• These options are inexpensive compared to equity index put options.
  • During good times, the relatively low return correlations across stocks limit option portfolio drag.
  • During market crashes, the spike in these correlations confers on the option portfolio tail risk protection comparable to that of equity index put options.

Their tests encompass three stock market regimes: (1) up months have positive monthly returns and no daily return less than -5%; (2) down months have negative monthly returns but no daily return less than -5%; and, (3) tail risk months have at least daily return less than -5%. At the end of each month, they construct a crash protection put option portfolio as follows:

  • Select an out-of-the-money put option for each optionable stock with delta closest to -10% and six months to a year until expiration.
  • Exclude those with ex-dividend dates prior to expiration.
  • Exclude those with bid-ask spreads over 50% of the bid-ask midpoint.
  • Allocate 2% of the value of the S&P 500 Index position equally to each of the cheapest 20% of remaining put options.

Most analyses assume option buys and sells occur at bid-ask midpoints (no frictions), but they do look at impacts of effective bid-ask spreads up to 50% of the quoted spread. Using daily returns for the S&P 500 Index, S&P 500 Index put options and individual U.S. stock put options during January 1996 through December 2020, they find that: Keep Reading

Performance of Defined Outcome ETFs

Defined outcome Exchange-Traded Funds (ETF) use complex options strategies that buffer against loss but cap gain to generate a defined outcome for investors over a predefined period. Are they attractive? In their February 2023 paper entitled “The Dynamics of Defined Outcome Exchange Traded Funds”, Luis García-Feijóo and Brian Silverstein analyze average performance of the Innovator Defined Outcome ETF Buffer Series from 2019 through 2021. They also model the performance of the underlying strategy and simulate average outcome during January 2013 through August 2022. They consider three benchmarks: SPDR S&P 500 ETF Trust (SPY); 50% allocation to SPY and 50% allocation to iShares Core US Aggregate Bond ETF (AGG); and, iShares MSCI USA Min Vol Factor ETF (USMV). Using actual and simulated returns for the selected defined outcome ETFs/benchmarks as described, they find that:

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Sensitivity of Put-Spread Collar Performance to Rebalancing Schedule

Is put-spread collar strategy performance sensitive to the portfolio rebalancing schedule (due to rebalance timing luck). In their January 2023 paper entitled “The Hidden Cost in Costless Put-Spread Collars: Rebalance Timing Luck”, Steven Braun, Corey Hoffstein, Roni Israelov and David Nze Ndong analyze the performance of the following quarterly put-spread collar strategy: (1) long passive exposure to the S&P 500 Index; (2) a put spread on the index (long a 5% out-of-the-money put and short a 20% out-of-the-money put); and, (3) short an out-of-the-money call option on the index equal in value to the put combination. All option positions commence three months from expiration, and option positions are reset at each expiration (third Friday of expiration month). They consider three expiration schedules: December, March, June, September (DMJS); January, April, July, October (JAJO); and, February, May, August, November (FMAN). As a benchmark neutralizing rebalance timing effects, they further construct an equal-weighted DMJS-JAJO-FMAN portfolio. Using monthly S&P 500 Index returns and returns for the specified index options positions during 2008 through 2022, they find that:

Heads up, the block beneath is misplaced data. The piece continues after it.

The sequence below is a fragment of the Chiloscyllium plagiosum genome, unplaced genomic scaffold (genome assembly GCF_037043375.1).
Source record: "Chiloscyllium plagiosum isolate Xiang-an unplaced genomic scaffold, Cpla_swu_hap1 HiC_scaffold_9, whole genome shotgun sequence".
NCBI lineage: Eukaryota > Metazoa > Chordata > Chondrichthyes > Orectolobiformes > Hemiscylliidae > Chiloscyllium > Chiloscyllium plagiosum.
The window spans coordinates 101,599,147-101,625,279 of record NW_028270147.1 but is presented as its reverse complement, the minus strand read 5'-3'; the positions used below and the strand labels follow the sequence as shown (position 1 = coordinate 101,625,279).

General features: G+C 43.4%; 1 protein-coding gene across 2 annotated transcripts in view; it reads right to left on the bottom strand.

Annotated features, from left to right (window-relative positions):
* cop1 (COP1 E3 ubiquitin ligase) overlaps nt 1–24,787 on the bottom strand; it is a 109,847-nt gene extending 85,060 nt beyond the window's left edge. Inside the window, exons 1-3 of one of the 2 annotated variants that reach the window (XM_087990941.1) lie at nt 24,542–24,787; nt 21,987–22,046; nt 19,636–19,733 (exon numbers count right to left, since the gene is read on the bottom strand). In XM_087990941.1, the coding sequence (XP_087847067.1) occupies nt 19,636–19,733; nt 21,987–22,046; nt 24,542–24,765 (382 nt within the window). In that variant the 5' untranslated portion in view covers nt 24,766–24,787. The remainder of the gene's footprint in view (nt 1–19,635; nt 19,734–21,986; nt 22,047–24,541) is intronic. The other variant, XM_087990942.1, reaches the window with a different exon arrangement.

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Avoiding Options Expiration Week

A subscriber requested confirmation that a strategy of holding SPDR S&P 500 ETF Trust (SPY) at all times except options expiration week beats holding SPY all the time. To investigate, we look at holding SPY at all times except from the close on the second Friday of each month to the close on the third Friday of each month (Strategy). When the market is closed on Friday, we use the Thursday or next earliest close. We focus on compound annual growth rate (CAGR) and maximum drawdown (MaxDD) as essential performance statistics. We apply round-trip trading frictions of 0.1% for SPY-cash switches. Given settlement/cash-sweep delays, we assume zero return on cash. Using daily dividend-adjusted closes of SPY from inception in January 1993 through December 2022, we find that: Keep Reading

Option Gamma and Associated Future Stock Returns

Is option gamma, which indicates how aggressively option market makers must trade underlying stocks to hedge their option positions, a systematic driver of those stock returns? In his October 2022 paper entitled “Option Gamma and Stock Returns”, Amar Soebhag investigates the relationship between option gamma for individual stocks and future returns of those stocks. He defines net gamma exposure of a stock as a hedge-adjusted, gamma-weighted sum of open interest for options written on the stock. He each month sorts stocks into value-weighted tenths (deciles) by net gamma for the previous month and calculates next-month returns on the decile portfolios, with focus on the difference in returns between extreme deciles. He then looks at behavior of net gamma across stocks, interactions of net gamma with other stock return predictors and time variation of aggregate net gamma. Using daily gamma, open interest, implied volatility and trading volume for each option contract on listed U.S. common stocks price over $5 as available during January 1996 through December 2021, as well as contemporaneous returns for underlying stocks and data for other widely accepted stock return predictors, he finds that: